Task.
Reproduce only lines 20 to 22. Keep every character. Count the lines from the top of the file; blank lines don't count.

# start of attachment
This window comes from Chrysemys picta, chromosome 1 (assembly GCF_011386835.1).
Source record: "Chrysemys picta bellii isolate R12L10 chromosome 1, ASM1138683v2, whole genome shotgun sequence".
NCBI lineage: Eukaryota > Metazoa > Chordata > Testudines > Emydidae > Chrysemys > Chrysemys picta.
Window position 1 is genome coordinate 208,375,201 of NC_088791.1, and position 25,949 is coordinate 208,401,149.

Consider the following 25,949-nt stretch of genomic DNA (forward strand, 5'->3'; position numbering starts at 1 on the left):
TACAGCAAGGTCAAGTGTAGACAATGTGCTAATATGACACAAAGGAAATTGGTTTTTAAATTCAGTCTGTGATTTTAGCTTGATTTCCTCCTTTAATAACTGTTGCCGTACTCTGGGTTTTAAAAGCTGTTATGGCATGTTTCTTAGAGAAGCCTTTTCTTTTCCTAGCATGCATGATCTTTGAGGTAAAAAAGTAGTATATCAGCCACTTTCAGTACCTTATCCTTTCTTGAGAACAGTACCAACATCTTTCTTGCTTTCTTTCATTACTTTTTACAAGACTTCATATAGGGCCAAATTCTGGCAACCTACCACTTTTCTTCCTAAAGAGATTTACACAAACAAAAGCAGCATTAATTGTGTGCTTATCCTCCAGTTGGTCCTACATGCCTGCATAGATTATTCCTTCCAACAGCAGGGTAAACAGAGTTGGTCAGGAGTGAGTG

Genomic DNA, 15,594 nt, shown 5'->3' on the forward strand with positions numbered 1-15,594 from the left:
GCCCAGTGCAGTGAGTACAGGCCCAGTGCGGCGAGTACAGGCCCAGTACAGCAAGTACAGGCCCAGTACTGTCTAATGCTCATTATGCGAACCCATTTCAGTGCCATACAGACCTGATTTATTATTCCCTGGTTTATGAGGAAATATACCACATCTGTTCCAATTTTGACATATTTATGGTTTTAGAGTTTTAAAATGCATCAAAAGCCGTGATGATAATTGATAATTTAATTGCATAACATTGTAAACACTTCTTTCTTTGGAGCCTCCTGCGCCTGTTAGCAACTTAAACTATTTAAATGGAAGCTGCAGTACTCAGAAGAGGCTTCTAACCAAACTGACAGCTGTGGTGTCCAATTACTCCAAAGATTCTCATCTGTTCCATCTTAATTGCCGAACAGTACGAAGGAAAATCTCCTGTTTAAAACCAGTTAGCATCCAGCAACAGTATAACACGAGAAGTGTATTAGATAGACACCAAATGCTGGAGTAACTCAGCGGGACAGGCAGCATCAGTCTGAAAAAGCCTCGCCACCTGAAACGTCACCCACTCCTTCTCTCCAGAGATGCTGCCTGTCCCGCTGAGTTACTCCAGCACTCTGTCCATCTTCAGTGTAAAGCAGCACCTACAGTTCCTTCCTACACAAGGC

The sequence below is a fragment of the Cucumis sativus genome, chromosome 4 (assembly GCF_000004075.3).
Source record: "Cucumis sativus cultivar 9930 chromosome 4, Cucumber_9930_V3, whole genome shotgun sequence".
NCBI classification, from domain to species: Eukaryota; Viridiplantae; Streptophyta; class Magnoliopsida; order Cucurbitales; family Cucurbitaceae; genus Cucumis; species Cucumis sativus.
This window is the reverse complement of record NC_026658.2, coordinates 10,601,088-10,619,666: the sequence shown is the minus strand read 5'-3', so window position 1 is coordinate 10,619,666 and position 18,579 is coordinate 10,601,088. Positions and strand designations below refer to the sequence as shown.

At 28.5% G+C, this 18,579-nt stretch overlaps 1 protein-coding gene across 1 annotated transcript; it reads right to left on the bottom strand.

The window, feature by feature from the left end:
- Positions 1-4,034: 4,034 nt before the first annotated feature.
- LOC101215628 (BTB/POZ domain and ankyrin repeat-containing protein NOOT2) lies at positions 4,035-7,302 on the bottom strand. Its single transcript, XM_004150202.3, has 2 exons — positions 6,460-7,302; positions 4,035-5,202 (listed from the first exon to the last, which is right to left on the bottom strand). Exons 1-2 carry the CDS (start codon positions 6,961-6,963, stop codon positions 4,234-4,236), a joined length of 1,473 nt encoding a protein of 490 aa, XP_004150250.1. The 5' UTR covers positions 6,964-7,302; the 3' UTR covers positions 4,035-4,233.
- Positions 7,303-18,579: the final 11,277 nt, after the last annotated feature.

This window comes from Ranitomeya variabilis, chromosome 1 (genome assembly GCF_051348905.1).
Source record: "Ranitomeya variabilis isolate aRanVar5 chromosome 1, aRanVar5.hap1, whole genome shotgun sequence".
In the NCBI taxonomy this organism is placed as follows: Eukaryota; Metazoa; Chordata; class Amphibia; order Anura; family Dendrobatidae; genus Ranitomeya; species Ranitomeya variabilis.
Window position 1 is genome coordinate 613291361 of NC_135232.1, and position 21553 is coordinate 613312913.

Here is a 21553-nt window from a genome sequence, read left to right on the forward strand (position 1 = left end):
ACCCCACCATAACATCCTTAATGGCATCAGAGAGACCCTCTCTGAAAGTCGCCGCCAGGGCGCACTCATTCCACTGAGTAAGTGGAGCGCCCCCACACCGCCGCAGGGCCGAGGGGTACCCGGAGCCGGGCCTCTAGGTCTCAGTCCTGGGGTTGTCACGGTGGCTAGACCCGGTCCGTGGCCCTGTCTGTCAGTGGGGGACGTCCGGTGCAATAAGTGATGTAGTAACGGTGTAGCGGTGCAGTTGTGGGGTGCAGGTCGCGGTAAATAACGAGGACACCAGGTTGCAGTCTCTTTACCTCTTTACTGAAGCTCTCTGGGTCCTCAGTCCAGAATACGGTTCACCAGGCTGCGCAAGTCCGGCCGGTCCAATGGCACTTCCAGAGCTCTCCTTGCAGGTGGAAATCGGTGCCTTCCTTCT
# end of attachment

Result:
In the NCBI taxonomy this organism is placed as follows: Eukaryota; Metazoa; Chordata; class Amphibia; order Anura; family Dendrobatidae; genus Ranitomeya; species Ranitomeya variabilis.
Window position 1 is genome coordinate 613291361 of NC_135232.1, and position 21553 is coordinate 613312913.

Here is a 21553-nt window from a genome sequence, read left to right on the forward strand (position 1 = left end):